How to grow vegies from kitchen scraps
Don’t let your vegie scraps go to waste. Here’s how to turn offcuts into edibles.
Cultivating vegies using what you have at hand is a centuries-old tradition and today you only have to look as far as the kitchen bin for some tasty options.
Many house-bound people have turned to gardening and while some nurseries have had shortages of seedlings during the coronavirus pandemic, a cost-effective alternative is to use vegie scraps to grow edible plants or collect seeds for the next season.
(More: How to start your own vegie patch.)
Using these scraps, it’s possible to turn a single garlic clove into a fat bulb bursting with cloves or use potato peelings to grow spuds for dinner.
If your parsley’s going to seed, let it. It will re-seed in the same spot and sprout again, and if you’ve bought chillies for a curry, you can scrape out the seeds and use them to grow new plants.
The possibilities are many, says Marcelle Swanson, edibles category manager at the Diggers Club, which uses age-old horticultural practices such as seed harvesting, and sells heirloom seeds passed down through generations.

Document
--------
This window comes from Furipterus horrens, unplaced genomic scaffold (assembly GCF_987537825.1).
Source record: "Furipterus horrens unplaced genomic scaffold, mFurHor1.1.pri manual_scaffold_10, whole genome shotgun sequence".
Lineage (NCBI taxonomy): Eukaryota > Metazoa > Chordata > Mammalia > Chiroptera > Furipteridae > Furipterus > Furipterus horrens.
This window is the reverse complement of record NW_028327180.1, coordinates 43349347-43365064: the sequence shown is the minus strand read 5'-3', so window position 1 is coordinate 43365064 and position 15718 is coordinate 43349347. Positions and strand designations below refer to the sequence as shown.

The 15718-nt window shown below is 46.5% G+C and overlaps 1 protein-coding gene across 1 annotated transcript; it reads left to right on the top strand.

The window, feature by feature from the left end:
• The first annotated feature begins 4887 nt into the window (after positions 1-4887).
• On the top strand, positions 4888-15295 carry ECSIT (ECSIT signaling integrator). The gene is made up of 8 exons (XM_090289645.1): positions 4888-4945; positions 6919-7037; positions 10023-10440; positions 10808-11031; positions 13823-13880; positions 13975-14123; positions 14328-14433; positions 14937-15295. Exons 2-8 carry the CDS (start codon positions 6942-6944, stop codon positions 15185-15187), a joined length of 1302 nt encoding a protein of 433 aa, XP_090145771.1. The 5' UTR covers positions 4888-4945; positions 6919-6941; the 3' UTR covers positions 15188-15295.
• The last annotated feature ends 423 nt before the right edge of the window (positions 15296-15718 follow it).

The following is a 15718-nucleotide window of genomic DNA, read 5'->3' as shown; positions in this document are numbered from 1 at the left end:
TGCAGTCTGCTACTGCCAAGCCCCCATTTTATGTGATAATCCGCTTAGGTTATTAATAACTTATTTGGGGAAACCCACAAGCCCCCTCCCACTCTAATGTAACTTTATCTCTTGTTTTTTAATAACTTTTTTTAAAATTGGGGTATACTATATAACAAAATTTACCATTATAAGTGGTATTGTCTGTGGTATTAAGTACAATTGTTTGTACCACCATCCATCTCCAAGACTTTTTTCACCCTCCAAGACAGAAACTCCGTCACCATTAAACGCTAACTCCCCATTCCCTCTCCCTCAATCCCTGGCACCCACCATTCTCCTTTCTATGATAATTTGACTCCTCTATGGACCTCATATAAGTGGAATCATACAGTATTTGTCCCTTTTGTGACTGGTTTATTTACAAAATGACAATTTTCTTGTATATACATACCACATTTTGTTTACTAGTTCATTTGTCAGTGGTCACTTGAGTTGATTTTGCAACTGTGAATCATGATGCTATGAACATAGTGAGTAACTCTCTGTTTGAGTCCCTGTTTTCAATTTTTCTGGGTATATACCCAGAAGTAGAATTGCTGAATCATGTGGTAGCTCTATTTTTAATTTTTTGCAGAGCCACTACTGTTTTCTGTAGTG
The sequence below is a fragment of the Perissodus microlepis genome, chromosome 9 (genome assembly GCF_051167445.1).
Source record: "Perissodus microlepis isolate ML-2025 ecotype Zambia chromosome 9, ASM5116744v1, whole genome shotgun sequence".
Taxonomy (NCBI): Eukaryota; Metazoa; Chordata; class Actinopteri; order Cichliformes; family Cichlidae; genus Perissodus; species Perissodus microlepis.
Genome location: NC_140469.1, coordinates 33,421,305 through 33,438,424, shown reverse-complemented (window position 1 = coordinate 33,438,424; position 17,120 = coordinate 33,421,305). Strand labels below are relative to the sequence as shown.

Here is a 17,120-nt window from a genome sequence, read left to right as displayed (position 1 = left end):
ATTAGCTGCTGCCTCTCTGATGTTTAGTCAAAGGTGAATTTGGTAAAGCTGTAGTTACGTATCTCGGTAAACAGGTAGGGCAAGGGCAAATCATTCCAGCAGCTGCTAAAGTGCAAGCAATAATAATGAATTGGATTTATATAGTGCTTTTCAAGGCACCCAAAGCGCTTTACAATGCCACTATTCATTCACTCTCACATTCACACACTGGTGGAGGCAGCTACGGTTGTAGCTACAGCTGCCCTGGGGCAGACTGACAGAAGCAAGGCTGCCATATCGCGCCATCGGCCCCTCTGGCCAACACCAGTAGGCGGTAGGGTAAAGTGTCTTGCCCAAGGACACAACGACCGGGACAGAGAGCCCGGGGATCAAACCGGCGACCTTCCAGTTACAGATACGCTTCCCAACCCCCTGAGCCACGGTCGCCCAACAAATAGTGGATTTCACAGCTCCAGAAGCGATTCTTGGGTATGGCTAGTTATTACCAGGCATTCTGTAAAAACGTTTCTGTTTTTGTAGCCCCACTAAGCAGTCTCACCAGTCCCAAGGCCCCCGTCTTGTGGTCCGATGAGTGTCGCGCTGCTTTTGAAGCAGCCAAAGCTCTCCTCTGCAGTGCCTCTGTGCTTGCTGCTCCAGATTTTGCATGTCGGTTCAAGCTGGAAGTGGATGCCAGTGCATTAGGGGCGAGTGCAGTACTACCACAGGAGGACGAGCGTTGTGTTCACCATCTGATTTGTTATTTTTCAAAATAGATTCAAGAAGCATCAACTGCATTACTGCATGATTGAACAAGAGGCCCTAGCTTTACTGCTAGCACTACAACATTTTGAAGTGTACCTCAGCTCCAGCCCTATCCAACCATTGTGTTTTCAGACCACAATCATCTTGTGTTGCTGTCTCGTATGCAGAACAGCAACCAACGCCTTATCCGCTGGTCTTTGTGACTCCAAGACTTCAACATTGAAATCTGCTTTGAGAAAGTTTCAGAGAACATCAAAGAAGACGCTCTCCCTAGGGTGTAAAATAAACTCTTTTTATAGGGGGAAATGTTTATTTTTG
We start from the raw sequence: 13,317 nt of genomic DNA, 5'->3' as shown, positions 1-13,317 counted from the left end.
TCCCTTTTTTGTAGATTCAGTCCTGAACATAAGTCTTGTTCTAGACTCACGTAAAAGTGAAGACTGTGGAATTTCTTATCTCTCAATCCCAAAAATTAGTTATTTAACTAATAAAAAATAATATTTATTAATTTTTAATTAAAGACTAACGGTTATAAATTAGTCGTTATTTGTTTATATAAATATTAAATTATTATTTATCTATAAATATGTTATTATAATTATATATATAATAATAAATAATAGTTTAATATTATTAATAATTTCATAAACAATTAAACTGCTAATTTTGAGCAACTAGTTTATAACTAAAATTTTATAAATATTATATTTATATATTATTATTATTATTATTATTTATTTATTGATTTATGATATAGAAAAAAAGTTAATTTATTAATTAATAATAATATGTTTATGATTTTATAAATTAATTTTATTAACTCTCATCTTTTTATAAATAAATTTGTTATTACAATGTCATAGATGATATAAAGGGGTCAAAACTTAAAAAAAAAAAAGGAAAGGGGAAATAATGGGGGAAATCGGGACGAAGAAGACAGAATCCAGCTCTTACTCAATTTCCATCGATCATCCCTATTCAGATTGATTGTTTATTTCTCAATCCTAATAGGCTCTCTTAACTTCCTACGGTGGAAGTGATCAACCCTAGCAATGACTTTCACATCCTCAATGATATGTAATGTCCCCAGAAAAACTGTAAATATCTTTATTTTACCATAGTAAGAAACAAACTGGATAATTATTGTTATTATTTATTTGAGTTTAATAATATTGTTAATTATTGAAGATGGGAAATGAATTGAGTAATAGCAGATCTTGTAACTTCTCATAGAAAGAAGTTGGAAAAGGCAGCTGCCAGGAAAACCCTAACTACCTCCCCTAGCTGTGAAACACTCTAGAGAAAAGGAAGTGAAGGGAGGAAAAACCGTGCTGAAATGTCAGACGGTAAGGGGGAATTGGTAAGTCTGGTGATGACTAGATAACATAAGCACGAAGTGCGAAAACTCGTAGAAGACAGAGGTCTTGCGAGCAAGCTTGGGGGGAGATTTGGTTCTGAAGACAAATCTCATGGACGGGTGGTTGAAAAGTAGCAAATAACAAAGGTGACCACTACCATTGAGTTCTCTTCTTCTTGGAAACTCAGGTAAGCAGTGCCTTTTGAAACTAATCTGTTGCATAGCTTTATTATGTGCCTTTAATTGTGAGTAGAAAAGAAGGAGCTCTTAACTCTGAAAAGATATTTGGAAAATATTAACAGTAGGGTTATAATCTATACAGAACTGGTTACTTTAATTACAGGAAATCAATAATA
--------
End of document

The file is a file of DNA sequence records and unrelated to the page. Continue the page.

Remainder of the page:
How to grow vegies from scraps
Scraps that can regrow entire new plants fairly quickly include spring onions, celery and sweet potatoes, she says. The tops of pineapples and avocado pips also grow into new plants, although they will take years to mature.
If you want to flavour the Christmas roast, autumn is the time to take a single organic garlic clove and plant it in the ground. “Put the flat bottom down and pointy bit facing up; it’s that easy and, if you plant a clove [in autumn], you’ll have a whole garlic bulb by Christmas,” Marcelle says.
She points out that it’s important to use heirloom or organic garlic and other produce when growing from scraps to ensure they haven’t been genetically modified to stop them regrowing.
One of the most popular backyard gardening hacks is using a potato’s ‘eyes’ – the spots that form roots – to grow a crop, but Marcelle warns you risk infecting a garden plot with potato disease. She recommends using only ‘certified seed potatoes’, which are free from diseases such as brown rot.
How to grow vegies from seed
Seed preservation is also simple, Marcelle says. For store-bought produce, simply scrape seeds out of vegetables such as capsicum or chilli and dry them on a paper towel. Store them and plant in the spring – the same method is used for most seeds, she says.
If you have a spindly tomato plant left in the garden, that’s the foundation for next year’s crop, she says. Simply leave the plant to self-seed or scrape out the seeds from the tomatoes and dry on paper towelling, ready for replanting next spring.
Beans and peas inside pods are seeds that can be dried and planted for next season’s crop, she says. And pumpkin is easily grown from the seeds taken straight from the guts of this kitchen staple.